The past fifteen years have seen an explosion in Jewish content onscreen, in the United States and around the world. In part, this is due to the American embrace of ethnically oriented subject matter, especially among independent filmmakers. It also has to do with the still-reverberating repercussions of the downfall of the classical Hollywood studio system, and its longstanding prejudice against Jewish content in its films. The influence of Woody Allen, and the impact of the ever-growing number of Jewish film festivals, cannot be overstated either. The combination of these factors has created a burgeoning industry of explicitly Jewish films, and a renewed presence of Jewish content and characters in otherwise mainstream material.
The Holocaust became an essential cinematic topic in the 1990s, with the remarkable critical acclaim for Steven Spielberg’s Oscar-winning Schindler’s List (1993) translating into a spate of new Holocaust films, both documentary and fictional.
Some were equally well-regarded, such as Roman Polanski’s The Pianist (2002), Lajos Koltai’s Fateless (2006), the Oscar-winning documentaries The Long Way Home (1997) and The Last Days (1998), some were travesties, such as Robin Williams’ disastrous Jakob the Liar (1999), and some, like Roberto Benigni’s Life is Beautiful (1998), were disputed properties, attracting huzzahs and catcalls in equal measure.
After a long period of relative silence about the Holocaust, broken only by its occasional treatment in films like The Pawnbroker (Sidney Lumet, 1964) and Sophie’s Choice (Alan J. Pakula, 1982), the 1990s saw the dam burst, with a seemingly endless procession of films on the subject.
In particular, there was an interest in telling some of the myriad stories of the Jewish experience in the war years, with most films hewing closely to the careful realism of Agnieszka Holland’s Europa Europa (1990), Jan Hrebejk’s Divided We Fall (2001), and The Pianist.
If the documentaries especially were a mite predictable, and their seemingly annual walk to the Oscar podium a matter having more to do with their subject than their quality, there was genuine hope to be found in the newfound interest of filmmakers to wrestle with the impossible.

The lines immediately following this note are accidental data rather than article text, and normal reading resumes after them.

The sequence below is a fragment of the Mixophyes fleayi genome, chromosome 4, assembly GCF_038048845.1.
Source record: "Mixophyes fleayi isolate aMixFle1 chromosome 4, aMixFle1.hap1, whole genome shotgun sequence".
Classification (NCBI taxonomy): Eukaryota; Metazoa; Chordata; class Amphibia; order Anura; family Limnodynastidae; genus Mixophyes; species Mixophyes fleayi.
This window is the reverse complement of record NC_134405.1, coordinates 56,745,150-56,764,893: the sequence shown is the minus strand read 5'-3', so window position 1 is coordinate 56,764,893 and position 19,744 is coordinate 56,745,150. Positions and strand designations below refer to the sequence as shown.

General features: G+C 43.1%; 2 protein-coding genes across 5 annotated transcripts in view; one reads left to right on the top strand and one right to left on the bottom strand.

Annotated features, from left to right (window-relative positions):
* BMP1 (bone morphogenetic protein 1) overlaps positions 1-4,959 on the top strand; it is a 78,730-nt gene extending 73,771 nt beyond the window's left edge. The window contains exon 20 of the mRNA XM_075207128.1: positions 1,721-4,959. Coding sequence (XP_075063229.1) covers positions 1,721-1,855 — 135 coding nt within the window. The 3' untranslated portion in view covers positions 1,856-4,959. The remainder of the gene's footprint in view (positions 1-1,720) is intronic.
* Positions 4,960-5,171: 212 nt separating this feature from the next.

There were also some films, like Claude Lanzmann’s Shoah follow-up, Sobibor (2001), and Andre Heller and Othmar Schmiderer’s Blind Spot: Hitler’s Secretary (2002), that made for engrossing, affecting watching. Holocaust iconography even found its way into ostensibly non-affiliated films, like Polanski’s Oliver Twist (2005), or the self-hating Jewish skinhead of Henry Bean’s The Believer (2001).
Perhaps the most impressive Holocaust-related film of the era, other than Schindler’s List, had only a tangential relationship to the subject. Errol Morris’ documentary Mr. Death (1999) began as a study of Fred A. Leuchter, a designer of equipment for various American states’ execution chambers. As the film progresses, Morris steadily reveals more information about Leuchter’s extracurricular pursuits as an ” expert” witness for the case of Holocaust denier Ernst Zundel. Leuchter’s expertise in the mechanics of death leads him, in his infinite foolishness and inflated self-regard, to deem himself familiar with the Nazi death camps, and able to declare that no gas was used to kill at Auschwitz. Morris is less interested in the actuality of the Holocaust than in the astounding delusion of its deniers and critics.
Not all Jewish-themed films were quite so serious-minded. Seeking inspiration in the blaxploitation films of the 1970s, The Hebrew Hammer (2003), directed by Jonathan Kesselman, parodied Shaft, Superfly, and the other icons of the genre, with a Jewish twist. Adam Goldberg starred as Mordechai Jefferson Carver, a Semitic private eye dedicated to saving Hanukkah from the clutches of an evil Santa Claus hell-bent on eliminating his holiday’s chief rivals to the wintertime throne.
Clever conceit aside, most of the film’s jokes are fairly stale, like the badass Jewish Justice League honcho played by Peter Coyote being named Bloomenbergensteinenthal. Nonetheless, the sight of Goldberg in his tough-Jew costume, sidecurls and all, is good for a few minutes of chuckles, at least.
Religious life in the Jewish community became a subject of interest for filmmakers in the 1990s as well. Two mainstream American films about Hasidism were released–Sidney Lumet’s A Stranger Among Us (1992) and Boaz Yakin’s A Price Above Rubies (1998). The former, starring Melanie Griffith as a police officer who grows entangled with the Hasidic community of Brooklyn during an investigation, was tragically misconceived, while the latter, stronger on the details, was still unable to penetrate the ultra-Orthodox world with much success.
Documentaries like Menachem Daum and Oren Rudavsky’s A Life Apart: Hasidim in America (1997) and Trembling Before G-d (Sandi Simcha Dubowski, 2001) were more insightful, with Dubowski’s film about homosexuality in the Orthodox world, Hasidic and otherwise, sparking an impassioned debate on the heretofore taboo subject.